Back To Earth
From: At The Earth's Core
WE CROSSED THE RIVER AND PASSED THROUGH THE mountains beyond, and
finally we came out upon a great level plain which stretched away as
far as the eye could reach. I cannot tell you in what direction it
stretched even if you would care to know, for all the while that I was
within Pellucidar I never discovered any but local methods of
indicating direction--there is no north, no south, no east, no west.
UP is about the only direction which is well defined, and that, of
course, is DOWN to you of the outer crust. Since the sun neither rises
nor sets there is no method of indicating direction beyond visible
objects such as high mountains, forests, lakes, and seas.
The plain which lies beyond the white cliffs which flank the Darel Az
upon the shore nearest the Mountains of the Clouds is about as near to
any direction as any Pellucidarian can come. If you happen not to have
heard of the Darel Az, or the white cliffs, or the Mountains of the
Clouds you feel that there is something lacking, and long for the good
old understandable northeast and southwest of the outer world.
We had barely entered the great plain when we discovered two enormous
animals approaching us from a great distance. So far were they that we
could not distinguish what manner of beasts they might be, but as they
came closer, I saw that they were enormous quadrupeds, eighty or a
hundred feet long, with tiny heads perched at the top of very long
necks. Their heads must have been quite forty feet from the ground.
The beasts moved very slowly--that is their action was slow--but their
strides covered such a great distance that in reality they traveled
considerably faster than a man walks.
As they drew still nearer we discovered that upon the back of each sat
a human being. Then Dian knew what they were, though she never before
had seen one.
"They are lidis from the land of the Thorians," she cried. "Thoria
lies at the outer verge of the Land of Awful Shadow. The Thorians
alone of all the races of Pellucidar ride the lidi, for nowhere else
than beside the dark country are they found."
"What is the Land of Awful Shadow?" I asked.
"It is the land which lies beneath the Dead World," replied Dian; "the
Dead World which hangs forever between the sun and Pellucidar above the
Land of Awful Shadow. It is the Dead World which makes the great
shadow upon this portion of Pellucidar."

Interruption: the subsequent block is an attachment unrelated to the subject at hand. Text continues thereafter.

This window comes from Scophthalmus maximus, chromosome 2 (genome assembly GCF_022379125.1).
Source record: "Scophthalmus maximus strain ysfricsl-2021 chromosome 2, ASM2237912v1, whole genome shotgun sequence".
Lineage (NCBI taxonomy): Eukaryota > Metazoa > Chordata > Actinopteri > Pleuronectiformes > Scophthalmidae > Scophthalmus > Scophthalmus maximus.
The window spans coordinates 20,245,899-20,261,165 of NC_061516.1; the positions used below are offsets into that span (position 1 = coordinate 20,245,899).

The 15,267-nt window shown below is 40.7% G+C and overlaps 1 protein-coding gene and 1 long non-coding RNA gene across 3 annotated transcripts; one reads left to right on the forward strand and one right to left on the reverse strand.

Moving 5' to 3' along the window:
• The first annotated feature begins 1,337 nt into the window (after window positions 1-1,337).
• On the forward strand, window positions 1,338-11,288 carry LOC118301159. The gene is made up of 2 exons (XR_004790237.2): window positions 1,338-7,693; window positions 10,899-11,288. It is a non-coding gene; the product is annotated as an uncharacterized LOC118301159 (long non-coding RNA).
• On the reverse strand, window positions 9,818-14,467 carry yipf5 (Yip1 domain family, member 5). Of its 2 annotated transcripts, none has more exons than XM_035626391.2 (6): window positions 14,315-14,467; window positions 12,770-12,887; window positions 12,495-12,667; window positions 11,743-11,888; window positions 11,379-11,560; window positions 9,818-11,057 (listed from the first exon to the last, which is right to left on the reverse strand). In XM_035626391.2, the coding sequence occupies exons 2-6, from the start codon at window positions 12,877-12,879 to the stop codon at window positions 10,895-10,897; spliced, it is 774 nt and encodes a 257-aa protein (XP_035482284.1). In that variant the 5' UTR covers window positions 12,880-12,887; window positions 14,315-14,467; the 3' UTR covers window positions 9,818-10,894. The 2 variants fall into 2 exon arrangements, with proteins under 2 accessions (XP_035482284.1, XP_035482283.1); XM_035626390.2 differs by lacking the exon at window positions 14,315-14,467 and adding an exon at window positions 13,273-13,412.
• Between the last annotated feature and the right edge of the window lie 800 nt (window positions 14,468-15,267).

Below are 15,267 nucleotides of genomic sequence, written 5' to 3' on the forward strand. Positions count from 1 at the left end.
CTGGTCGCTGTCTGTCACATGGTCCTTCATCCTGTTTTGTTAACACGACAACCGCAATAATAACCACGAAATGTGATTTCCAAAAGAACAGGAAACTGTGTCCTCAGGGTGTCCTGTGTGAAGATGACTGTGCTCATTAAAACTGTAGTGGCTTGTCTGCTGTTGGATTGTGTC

I did not fully understand what she meant, nor am I sure that I do yet,
for I have never been to that part of Pellucidar from which the Dead
World is visible; but Perry says that it is the moon of Pellucidar--a
tiny planet within a planet--and that it revolves around the earth's
axis coincidently with the earth, and thus is always above the same
spot within Pellucidar.
I remember that Perry was very much excited when I told him about this
Dead World, for he seemed to think that it explained the hitherto
inexplicable phenomena of nutation and the precession of the equinoxes.
When the two upon the lidis had come quite close to us we saw that one
was a man and the other a woman. The former had held up his two hands,
palms toward us, in sign of peace, and I had answered him in kind, when
he suddenly gave a cry of astonishment and pleasure, and slipping from
his enormous mount ran forward toward Dian, throwing his arms about her.
In an instant I was white with jealousy, but only for an instant; since
Dian quickly drew the man toward me, telling him that I was David, her
"And this is my brother, Dacor the Strong One, David," she said to me.
It appeared that the woman was Dacor's mate. He had found none to his
liking among the Sari, nor farther on until he had come to the land of
the Thoria, and there he had found and fought for this very lovely
Thorian maiden whom he was bringing back to his own people.
When they had heard our story and our plans they decided to accompany
us to Sari, that Dacor and Ghak might come to an agreement relative to
an alliance, as Dacor was quite as enthusiastic about the proposed
annihilation of the Mahars and Sagoths as either Dian or I.